As our nation watches Hurricane Isaac beat down upon the Gulf Coast and we pray for the safety of families being evacuated and seeking refuge from the storm at shelters across the State of Louisiana, Governor Bobby Jindal was quickly and wisely seeking federal emergency assistance from President Barack Obama. In his letter to the president, Governor Jindal requested "a cost-sharing adjustment to eliminate the State's non-federal share of the costs for this event." In other words, Governor Jindal is asking for the federal government to pay 100 percent of the emergency costs related to Hurricane Isaac.
And, as Governor Jindal concludes,
"...a core responsibility of the federal government is to protect the lives and property of its citizens when threatened. This disaster declaration will help ensure that we best protect life and property in our state."
Fortunately, when it comes to the medical needs for people in crisis, Medicaid is immediately responsive to these needs without the need for a plea or request from states. In fact, as businesses and people are harmed and displaced by disasters, such as hurricanes, tornadoes, economic recessions and tragedies like 9/11, and people lose their health coverage, Medicaid is responsive and provides immediate support.
Surprisingly, Governor Jindal, who is seeking 100 percent federal support from the federal government from the Federal Emergency Management Agency (FEMA) and will be undoubtedly grateful for increased federal Medicaid support in response to Hurricane Isaac, is supporting the idea of a Medicaid block grant. It is surprising because, under a block grant such as that proposed by House Budget Committee Chairman and Vice President Candidate Paul Ryan, Louisiana would be responsible for 100 percent of any increased costs associated with any hurricane or disaster.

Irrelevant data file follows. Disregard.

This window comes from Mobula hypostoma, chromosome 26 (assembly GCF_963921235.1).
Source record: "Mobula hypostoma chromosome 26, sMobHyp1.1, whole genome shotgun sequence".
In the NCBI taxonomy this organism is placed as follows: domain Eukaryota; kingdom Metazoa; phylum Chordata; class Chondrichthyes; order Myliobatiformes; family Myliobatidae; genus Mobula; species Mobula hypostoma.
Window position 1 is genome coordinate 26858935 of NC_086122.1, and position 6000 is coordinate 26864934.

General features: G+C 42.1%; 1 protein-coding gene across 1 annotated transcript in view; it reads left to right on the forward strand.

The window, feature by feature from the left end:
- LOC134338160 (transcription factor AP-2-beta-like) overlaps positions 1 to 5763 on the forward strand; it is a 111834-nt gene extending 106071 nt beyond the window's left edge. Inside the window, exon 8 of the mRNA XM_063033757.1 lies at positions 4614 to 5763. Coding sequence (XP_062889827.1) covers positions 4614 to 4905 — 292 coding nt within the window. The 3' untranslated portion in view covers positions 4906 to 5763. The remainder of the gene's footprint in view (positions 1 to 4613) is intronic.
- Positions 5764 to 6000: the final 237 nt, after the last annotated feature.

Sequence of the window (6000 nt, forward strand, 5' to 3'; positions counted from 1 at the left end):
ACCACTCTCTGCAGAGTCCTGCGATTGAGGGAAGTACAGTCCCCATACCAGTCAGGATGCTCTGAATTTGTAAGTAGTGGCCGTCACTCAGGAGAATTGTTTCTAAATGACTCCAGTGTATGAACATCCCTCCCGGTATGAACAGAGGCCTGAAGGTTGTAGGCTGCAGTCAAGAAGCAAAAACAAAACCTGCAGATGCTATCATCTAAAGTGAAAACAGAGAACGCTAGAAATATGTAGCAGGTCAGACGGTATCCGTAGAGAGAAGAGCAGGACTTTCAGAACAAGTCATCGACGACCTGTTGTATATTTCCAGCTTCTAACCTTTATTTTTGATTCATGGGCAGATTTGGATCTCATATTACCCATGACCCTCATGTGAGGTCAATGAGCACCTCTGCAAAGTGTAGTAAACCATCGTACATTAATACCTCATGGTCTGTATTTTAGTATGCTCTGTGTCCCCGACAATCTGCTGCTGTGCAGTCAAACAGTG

Texas Governor Rick Perry, who is also supporting a Medicaid block grant, should know better as he has been governor when Hurricanes Katrina and Rita rocked the State in 2005. Fortunately, for Texas, the federal government stepped in to provide nearly $1 billion in aid to the State of Texas in response to these two hurricanes, including over $500 million in federal Medicaid support. However, under a Medicaid block grant, federal aid would be unresponsive or zero.
Governors, like fish that see the worm, need to open their eyes wider and see the hook. They may be enticed by some vague promise of flexibility, but they need to recognize the harsh reality that a block grant puts into place an arbitrary cap that is merely a tool for the federal government to walk away from its commitment to help our nation's most vulnerable children, people with disabilities, and senior citizens with medical assistance in times of crisis.
Fortunately, other political leaders from states in the Gulf Region can point the way, as they have long understood the enormous problems associated with Medicaid block grants. For example, when House Speaker Newt Gingrich proposed block granting the Medicaid program in 1995 (17 years ago), Florida Senator Bob Graham (my former boss) cited Hurricane Andrew, which devastated his state in 1992, as one of the many reasons the idea of Medicaid block grants should be rejected.
"What do the states relinquish in exchange for the marginal new flexibility that they will allegedly receive? The federal partnership to assist them, if they experience caseload growth will be surrendered."
Senator Graham added:
...when Hurricane Andrew hit South Florida, our Medicaid caseload shot up by 12,000 people. Not only had their homes been blown away, their jobs had been blown away. Therefore, people who had been employed and self-supporting needed the assistance of Medicaid during that time of crisis.
Under block grants, a State that is knocked down to its knees by a flood, earthquake, hurricane, would not find a helping hand from the federal government at the time it needed to get back on its feet. No, Mr. President, acts of God and block grants do not mix.